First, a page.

As it does every month, AMD has released a new version of its Catalyst graphics drivers. Version 11.6 rolls in all the enhancements included in the Catalyst 11.5 hotfix and promises to improve the performance of Radeon HD 6800- and 6900-series graphics cards in DiRT 2, F1 2010, Tom Clancy's Hawx, Crysis Warhead, and the Unigine benchmark. Additional details are available in the release notes.
More interesting than the handful of promised FPS increases is the inclusion of Steady Video, a new technology designed to smooth out shaky-cam footage. Steady Video can be accessed through the driver control panel, and it'll even work with YouTube clips. However, only certain platforms are eligible. Llano-based A8, A6, and A4 APUs are ripe for Steady Video, as are upcoming Zacate-derived E-450 and E-300 chips. Curiously, though, the existing E-350 APU isn't on the list of supported devices, though that may just be an oversight.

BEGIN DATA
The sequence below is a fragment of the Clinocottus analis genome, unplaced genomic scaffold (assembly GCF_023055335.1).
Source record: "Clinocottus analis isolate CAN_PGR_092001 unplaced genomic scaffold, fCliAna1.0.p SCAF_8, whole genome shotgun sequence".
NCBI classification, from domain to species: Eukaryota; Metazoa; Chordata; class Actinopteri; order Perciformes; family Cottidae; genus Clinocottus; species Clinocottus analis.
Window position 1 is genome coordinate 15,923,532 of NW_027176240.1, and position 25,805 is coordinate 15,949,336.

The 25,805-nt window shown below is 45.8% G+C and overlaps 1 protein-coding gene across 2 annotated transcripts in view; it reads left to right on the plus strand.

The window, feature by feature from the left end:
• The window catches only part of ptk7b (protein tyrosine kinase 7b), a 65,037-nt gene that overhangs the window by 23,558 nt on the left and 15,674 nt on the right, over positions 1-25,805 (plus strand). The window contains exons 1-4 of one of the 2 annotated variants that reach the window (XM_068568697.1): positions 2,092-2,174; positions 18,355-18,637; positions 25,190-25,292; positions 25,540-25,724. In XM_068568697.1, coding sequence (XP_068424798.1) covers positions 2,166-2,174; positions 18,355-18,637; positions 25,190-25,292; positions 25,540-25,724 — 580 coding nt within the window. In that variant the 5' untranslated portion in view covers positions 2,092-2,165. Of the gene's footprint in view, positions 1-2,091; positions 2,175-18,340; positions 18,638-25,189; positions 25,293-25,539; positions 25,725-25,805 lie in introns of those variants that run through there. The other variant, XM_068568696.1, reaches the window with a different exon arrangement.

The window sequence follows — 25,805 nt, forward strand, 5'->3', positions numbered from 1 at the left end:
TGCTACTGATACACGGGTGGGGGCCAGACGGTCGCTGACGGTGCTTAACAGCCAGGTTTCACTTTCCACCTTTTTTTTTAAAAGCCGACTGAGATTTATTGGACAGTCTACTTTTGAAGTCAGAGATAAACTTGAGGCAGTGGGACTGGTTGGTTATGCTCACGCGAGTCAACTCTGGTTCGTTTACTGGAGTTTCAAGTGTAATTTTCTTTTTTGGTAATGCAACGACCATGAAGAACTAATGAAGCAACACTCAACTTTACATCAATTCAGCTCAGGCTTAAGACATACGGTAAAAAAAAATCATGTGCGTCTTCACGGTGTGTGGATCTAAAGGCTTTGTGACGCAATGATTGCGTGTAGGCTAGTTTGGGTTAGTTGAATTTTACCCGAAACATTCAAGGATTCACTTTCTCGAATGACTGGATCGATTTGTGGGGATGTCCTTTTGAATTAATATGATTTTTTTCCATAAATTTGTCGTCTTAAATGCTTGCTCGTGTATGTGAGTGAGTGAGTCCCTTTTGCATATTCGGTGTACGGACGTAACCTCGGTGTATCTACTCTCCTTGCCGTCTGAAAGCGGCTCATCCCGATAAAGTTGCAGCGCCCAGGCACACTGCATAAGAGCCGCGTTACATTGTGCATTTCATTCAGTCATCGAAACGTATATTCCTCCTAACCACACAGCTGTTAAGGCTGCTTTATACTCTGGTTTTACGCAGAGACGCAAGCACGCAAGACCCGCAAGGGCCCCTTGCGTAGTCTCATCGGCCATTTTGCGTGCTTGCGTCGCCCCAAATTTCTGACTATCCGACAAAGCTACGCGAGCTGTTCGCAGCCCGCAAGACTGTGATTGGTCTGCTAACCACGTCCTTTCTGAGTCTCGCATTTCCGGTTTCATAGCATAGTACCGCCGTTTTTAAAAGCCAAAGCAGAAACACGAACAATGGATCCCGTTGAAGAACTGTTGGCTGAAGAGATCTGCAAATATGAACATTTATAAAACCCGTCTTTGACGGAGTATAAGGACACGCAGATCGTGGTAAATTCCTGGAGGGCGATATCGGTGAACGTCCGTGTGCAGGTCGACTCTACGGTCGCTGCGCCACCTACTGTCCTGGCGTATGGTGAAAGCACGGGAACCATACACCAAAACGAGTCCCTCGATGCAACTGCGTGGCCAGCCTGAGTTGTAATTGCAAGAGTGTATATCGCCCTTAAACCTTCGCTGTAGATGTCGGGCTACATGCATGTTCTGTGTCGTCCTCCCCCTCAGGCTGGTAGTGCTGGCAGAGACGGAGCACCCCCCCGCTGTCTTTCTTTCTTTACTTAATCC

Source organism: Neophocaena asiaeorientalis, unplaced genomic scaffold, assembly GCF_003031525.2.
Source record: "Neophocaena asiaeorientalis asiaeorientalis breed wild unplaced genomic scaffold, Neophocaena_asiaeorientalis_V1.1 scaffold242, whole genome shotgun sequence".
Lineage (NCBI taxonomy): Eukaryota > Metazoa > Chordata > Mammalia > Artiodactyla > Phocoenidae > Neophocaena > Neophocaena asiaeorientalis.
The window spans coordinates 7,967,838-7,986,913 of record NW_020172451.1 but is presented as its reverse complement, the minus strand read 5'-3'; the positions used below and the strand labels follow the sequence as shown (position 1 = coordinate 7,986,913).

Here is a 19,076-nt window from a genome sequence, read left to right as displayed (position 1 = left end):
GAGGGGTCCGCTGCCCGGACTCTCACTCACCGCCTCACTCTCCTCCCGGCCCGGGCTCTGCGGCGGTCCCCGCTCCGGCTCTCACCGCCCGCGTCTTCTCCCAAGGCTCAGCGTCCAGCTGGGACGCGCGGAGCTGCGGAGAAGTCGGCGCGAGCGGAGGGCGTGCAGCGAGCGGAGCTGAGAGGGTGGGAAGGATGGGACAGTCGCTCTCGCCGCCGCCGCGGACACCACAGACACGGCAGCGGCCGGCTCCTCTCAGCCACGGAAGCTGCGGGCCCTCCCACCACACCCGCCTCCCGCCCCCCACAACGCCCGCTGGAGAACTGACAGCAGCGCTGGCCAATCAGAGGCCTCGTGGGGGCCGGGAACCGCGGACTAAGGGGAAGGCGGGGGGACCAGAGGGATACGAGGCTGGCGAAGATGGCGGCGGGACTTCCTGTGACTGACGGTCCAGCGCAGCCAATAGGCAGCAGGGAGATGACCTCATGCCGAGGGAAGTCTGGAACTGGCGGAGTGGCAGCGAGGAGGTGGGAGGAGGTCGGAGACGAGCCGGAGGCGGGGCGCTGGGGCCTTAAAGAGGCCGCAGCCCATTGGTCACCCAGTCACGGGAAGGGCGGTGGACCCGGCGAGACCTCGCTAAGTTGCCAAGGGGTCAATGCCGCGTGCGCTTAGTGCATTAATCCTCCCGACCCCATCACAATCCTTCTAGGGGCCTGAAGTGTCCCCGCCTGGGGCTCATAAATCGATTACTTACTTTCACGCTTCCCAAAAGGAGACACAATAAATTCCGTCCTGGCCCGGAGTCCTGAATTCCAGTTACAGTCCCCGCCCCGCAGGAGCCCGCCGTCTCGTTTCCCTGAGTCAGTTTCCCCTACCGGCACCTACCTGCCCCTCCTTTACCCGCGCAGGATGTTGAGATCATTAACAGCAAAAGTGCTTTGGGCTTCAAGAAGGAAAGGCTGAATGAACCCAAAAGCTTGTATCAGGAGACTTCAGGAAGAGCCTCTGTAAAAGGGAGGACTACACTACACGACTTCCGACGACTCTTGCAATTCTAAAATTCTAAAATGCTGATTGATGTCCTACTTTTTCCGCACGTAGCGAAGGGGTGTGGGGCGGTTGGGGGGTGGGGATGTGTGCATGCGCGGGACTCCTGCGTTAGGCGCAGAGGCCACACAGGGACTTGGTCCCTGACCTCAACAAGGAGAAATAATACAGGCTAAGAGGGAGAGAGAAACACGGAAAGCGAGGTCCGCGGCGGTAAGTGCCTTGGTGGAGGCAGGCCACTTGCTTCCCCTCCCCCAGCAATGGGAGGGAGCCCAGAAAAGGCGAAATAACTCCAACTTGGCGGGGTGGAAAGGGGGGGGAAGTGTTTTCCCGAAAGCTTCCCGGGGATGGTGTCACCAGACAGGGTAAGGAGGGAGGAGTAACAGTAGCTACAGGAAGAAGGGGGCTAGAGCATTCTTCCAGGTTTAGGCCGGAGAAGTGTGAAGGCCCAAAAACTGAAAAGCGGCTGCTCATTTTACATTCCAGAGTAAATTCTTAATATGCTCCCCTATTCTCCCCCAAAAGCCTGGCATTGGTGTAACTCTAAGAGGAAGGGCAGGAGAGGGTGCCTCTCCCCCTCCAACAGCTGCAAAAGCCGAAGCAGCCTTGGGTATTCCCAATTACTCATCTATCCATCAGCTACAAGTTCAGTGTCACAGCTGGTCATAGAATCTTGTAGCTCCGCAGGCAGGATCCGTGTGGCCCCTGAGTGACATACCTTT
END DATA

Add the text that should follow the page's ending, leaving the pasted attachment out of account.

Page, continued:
Steady Video will also work with select Radeon graphics cards, and AMD's press release chooses its words on the subject carefully, saying SteadyVideo works on "AMD Radeon 6000 Series when used in combination with an AMD CPU." AMD isn't any more specific about CPU requirements, which appear to exclude Intel CPUs. The use of "CPU" rather than APU suggests that any old Athlon or Phenom will do. If that's the case, Steady Video likely doesn't require specific logic built into AMD CPUs that might be missing from Intel ones.
To be fair, Steady Video is a new addition to the Radeon arsenal. If it's being locked out of Intel platforms, AMD wouldn't be denying current 6000-series owners anything they were promised. The fact that AMD could be tying such a feature to one's choice of CPU is still troubling, though.